At this point I have had enough. Thus far today I have been of stripped of my integrity, my phone, and 25% of our clothing for this trip. This is clearly NOT on my itinerary. Would someone kindly inform God, the government, and United Airlines that I like my life on a spreadsheet? Why does God have to wait to meet me in the mountains today? Couldn’t He maybe go ahead and meet me here at Denver International?

I am not naturally a conspiracy theorist, but at this moment, I buy in. I decide, while my head spins around on my shoulders, that the government wanted to punish me for my refusal of the nudie radiation machine and has purposefully embarrassed me, stolen my phone, and ruined my luggage to teach me a lesson.

Sure that God has also deserted me, I grab what is left of the bag and start dragging it across the room to the airline’s baggage claim counter, leaving a nice dark stain of shampoo trail behind me, along with random sleeves to random shirts that are no longer attached to their counterparts. I approach the desk huffing and puffing. The people behind it wait wide-eyed and silently.

"I believe we need to file a claim." I say rather calmly, I think.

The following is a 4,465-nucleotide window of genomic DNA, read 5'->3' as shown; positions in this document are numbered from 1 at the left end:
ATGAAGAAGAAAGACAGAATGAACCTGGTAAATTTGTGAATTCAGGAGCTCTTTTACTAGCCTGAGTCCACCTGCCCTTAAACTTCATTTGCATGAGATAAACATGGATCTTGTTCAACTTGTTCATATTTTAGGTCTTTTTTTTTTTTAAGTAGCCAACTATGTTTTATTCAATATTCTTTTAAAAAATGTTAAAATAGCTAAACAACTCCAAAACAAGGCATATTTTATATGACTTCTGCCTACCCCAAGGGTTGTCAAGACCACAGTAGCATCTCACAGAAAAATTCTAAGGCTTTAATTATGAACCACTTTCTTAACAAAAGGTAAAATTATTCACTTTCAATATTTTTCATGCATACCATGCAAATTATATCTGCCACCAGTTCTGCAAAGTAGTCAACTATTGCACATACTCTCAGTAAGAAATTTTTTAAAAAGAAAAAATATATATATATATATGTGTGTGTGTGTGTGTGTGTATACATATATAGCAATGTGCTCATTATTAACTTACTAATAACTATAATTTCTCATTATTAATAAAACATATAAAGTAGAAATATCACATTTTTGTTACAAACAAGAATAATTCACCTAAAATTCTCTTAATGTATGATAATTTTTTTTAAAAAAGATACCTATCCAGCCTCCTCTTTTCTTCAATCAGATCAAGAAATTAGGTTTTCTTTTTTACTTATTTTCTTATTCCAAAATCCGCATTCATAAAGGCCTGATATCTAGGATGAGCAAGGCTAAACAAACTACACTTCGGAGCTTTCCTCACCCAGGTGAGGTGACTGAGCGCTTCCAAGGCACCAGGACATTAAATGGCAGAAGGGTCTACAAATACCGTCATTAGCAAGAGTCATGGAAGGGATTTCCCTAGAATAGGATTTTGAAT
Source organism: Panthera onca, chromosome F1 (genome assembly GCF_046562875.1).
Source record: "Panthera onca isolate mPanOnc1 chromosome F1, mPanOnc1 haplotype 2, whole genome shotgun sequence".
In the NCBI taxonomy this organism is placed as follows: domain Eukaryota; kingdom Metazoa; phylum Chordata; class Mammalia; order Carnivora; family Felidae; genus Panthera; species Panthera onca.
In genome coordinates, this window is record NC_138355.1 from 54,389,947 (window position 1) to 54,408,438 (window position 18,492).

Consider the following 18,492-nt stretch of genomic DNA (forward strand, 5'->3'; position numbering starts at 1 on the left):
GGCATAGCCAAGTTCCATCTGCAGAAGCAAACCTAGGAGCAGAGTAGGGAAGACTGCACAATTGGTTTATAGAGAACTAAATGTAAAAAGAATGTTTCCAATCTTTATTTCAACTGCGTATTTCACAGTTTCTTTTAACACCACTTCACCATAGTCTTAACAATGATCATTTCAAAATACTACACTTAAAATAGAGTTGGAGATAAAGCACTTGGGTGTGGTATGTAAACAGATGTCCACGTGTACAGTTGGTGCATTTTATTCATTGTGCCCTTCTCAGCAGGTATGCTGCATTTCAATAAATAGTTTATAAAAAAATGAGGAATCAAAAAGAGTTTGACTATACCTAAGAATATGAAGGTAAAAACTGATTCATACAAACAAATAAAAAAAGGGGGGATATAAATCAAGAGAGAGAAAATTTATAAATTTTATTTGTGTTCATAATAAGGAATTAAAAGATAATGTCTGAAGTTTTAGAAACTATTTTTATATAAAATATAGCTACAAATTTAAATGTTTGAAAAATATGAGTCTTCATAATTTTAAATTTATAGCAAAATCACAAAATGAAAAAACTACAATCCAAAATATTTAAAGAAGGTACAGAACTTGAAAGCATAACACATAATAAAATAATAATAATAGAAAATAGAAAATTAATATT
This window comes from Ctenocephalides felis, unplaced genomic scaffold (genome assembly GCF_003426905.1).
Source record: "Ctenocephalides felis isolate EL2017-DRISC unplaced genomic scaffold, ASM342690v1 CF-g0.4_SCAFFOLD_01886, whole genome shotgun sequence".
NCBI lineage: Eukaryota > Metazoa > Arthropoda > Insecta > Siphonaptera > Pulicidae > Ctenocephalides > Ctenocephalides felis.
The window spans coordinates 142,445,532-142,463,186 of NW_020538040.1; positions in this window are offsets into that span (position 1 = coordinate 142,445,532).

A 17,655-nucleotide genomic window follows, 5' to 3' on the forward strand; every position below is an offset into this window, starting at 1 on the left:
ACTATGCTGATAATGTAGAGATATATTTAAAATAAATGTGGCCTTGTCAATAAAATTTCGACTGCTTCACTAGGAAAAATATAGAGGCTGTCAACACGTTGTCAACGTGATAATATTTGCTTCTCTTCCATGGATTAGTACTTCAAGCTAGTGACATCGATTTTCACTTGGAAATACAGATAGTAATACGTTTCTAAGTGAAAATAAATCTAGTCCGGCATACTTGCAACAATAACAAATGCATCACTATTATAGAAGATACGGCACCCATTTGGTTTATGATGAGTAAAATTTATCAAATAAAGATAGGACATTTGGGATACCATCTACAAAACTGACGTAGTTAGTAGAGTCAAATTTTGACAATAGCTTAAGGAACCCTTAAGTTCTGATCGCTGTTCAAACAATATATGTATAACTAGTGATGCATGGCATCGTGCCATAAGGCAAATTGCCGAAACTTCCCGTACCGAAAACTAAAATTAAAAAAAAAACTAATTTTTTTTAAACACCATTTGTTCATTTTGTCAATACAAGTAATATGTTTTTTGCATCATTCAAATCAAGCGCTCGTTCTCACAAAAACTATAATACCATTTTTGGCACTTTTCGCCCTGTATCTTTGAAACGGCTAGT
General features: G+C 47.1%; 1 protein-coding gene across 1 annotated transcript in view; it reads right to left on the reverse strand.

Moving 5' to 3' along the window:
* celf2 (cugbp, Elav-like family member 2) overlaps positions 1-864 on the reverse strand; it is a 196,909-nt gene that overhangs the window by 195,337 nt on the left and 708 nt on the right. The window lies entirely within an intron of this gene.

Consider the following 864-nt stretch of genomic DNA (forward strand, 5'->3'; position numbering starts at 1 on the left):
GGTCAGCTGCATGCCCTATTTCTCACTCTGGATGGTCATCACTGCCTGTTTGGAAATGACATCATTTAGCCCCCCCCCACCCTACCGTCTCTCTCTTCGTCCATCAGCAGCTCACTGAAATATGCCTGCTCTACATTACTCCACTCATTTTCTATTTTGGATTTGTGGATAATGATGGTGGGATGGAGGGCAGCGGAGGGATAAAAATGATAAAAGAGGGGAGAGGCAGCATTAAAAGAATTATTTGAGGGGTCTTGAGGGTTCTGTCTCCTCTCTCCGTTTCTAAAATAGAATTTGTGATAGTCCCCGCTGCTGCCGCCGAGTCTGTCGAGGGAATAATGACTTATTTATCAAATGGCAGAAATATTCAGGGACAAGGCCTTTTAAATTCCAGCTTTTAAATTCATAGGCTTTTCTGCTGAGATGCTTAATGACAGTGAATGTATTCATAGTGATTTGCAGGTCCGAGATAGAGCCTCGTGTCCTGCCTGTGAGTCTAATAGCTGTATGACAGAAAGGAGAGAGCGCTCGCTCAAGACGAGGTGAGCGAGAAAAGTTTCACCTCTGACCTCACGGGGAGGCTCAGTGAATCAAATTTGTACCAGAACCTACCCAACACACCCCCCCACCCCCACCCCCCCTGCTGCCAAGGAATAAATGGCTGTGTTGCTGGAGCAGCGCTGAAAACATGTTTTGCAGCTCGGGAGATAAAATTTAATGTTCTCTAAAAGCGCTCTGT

As Bill from baggage claim starts to fill out the necessary paperwork, there is much discussion between he and his colleagues as to what may have happened to our bag. It is finally discerned and then announced to us that our luggage had apparently been run over.

"By the plane?" I ask sarcastically.

"No." Bill says, ever so patronizingly. "It can't have been the plane because at United Airlines, we put the bags inside the plane."

Thanks Bill.
At least I’m laughing again.

Hours later, I sit quietly under these nearly touchable stars and reflect. I think about the day and the dozens leading up to it, plus all the obstacles that nearly got in the way of this quiet solitude that I hungered for. I think about how life, in and of itself, can be an obstacle to this place where we really can sit quietly before God.